Regardless of Sept. 11 and its aftermath, what this means is that education is likely to be a high priority on the national agenda for only a few years longer. It then seems reasonable to think that the nation will shift its focus to the crisis of the aged, if terrorism does not remain our principal focus. The critical question for us now is: How do we fashion an endgame to the current education reform movement? Three needs stand out.

First, we must get beyond the sharp ideological divisions regarding schools that separate us, and focus instead on our children. It would represent an important step forward if each state would agree to legislate an “education bill of rights,” guaranteeing all children such essentials as a qualified teacher, adequate facilities, appropriate curriculum materials, and a safe school environment. If local schools were unable to provide these things, states would then be responsible for creating new schools, identifying stronger schools, or providing the funds for families to make other arrangements.

Second, as a nation, we have been remarkably successful in upgrading our suburban schools, but our efforts to make comparable improvements in urban schools have largely failed. Today the schools of our inner-city poor and minority students are less well financed than those of their more affluent suburban counterparts. The achievement gap between blacks and whites has been nearly flat for a decade. We have the time to improve urban education, but this will require higher salaries to attract and retain the best teachers for inner-city schools. It will demand professional development for the existing teacher force to meet new state standards. It will necessitate the creation of curriculum materials that reflect the backgrounds and abilities of urban children and the goals of state standards. It will require the hiring of principals and superintendents who are educational leaders, giving them the freedom to lead their schools, and holding them accountable for the results. And it will require a reallocation of public dollars from the suburbs to our cities.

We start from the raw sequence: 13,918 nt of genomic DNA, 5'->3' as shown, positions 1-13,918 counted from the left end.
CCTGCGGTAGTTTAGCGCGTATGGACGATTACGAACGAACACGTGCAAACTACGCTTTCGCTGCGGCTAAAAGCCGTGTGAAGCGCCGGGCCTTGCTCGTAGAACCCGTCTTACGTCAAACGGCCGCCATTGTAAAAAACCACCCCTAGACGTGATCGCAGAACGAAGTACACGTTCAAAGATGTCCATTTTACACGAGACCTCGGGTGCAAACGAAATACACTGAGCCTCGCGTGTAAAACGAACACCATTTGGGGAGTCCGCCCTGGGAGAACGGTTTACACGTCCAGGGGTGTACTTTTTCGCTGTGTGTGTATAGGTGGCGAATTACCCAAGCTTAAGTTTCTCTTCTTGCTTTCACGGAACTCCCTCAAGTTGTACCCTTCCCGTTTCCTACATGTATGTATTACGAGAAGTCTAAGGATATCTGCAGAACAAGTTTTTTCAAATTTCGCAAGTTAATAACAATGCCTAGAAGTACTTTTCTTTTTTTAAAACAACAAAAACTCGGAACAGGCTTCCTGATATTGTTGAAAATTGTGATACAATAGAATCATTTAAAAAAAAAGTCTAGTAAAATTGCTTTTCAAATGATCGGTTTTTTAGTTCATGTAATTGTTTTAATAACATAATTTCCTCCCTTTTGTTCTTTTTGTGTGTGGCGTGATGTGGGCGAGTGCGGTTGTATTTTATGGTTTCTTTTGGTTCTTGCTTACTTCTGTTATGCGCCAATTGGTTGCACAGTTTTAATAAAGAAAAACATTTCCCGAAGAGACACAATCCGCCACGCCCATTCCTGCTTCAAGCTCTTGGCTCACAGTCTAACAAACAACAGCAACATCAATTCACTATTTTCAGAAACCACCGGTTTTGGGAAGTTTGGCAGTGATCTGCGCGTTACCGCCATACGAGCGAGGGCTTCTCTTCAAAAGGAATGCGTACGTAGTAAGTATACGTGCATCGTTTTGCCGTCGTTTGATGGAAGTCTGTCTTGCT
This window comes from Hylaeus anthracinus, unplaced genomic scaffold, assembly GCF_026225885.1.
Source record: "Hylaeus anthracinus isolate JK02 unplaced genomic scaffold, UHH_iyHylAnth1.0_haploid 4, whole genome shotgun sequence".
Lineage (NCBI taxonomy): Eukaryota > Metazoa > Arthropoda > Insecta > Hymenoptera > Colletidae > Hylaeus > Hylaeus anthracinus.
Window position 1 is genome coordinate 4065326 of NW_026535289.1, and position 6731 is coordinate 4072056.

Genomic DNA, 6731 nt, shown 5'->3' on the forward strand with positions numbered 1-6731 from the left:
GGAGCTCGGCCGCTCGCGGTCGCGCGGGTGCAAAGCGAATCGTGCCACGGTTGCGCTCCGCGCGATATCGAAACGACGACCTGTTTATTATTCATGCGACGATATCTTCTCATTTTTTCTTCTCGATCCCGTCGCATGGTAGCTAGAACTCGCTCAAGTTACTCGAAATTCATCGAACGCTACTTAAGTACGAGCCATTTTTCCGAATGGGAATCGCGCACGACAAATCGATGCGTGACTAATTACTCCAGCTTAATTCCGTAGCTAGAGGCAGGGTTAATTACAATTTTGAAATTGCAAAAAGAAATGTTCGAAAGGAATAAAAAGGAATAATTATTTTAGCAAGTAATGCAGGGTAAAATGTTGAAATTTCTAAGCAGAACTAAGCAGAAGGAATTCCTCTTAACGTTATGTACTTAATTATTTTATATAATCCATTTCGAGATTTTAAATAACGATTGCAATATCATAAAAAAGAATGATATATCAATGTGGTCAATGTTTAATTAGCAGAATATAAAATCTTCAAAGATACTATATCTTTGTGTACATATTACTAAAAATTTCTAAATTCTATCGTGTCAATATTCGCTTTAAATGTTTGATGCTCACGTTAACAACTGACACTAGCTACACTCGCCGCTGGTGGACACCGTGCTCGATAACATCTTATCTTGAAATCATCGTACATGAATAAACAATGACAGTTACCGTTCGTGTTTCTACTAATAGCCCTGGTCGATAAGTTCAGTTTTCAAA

Third, we need to do a better job of educating teachers and school administrators, principals and superintendents. There are too many weak preparatory programs. Too often, administrative education programs prepare managers, not the educational leaders schools so badly need today. It is time for the states to close poor programs, strengthen weak programs, and support strong programs.

The alternative is to allow the education reform movement to peter out. If that happens, what we will have to show for 20 years of hard work are a sea of reports documenting a crisis and proposed remedies, a cornucopia of innovations that were attempted under the banner of reform, anecdotes about why each was successful, and an education system that better serves our most advantaged young people. We need to do better.

Arthur Levine is the president of Teachers College, Columbia University, in New York City.

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A version of this article appeared in the December 12, 2001 edition of Education Week as An Endgame for School Reform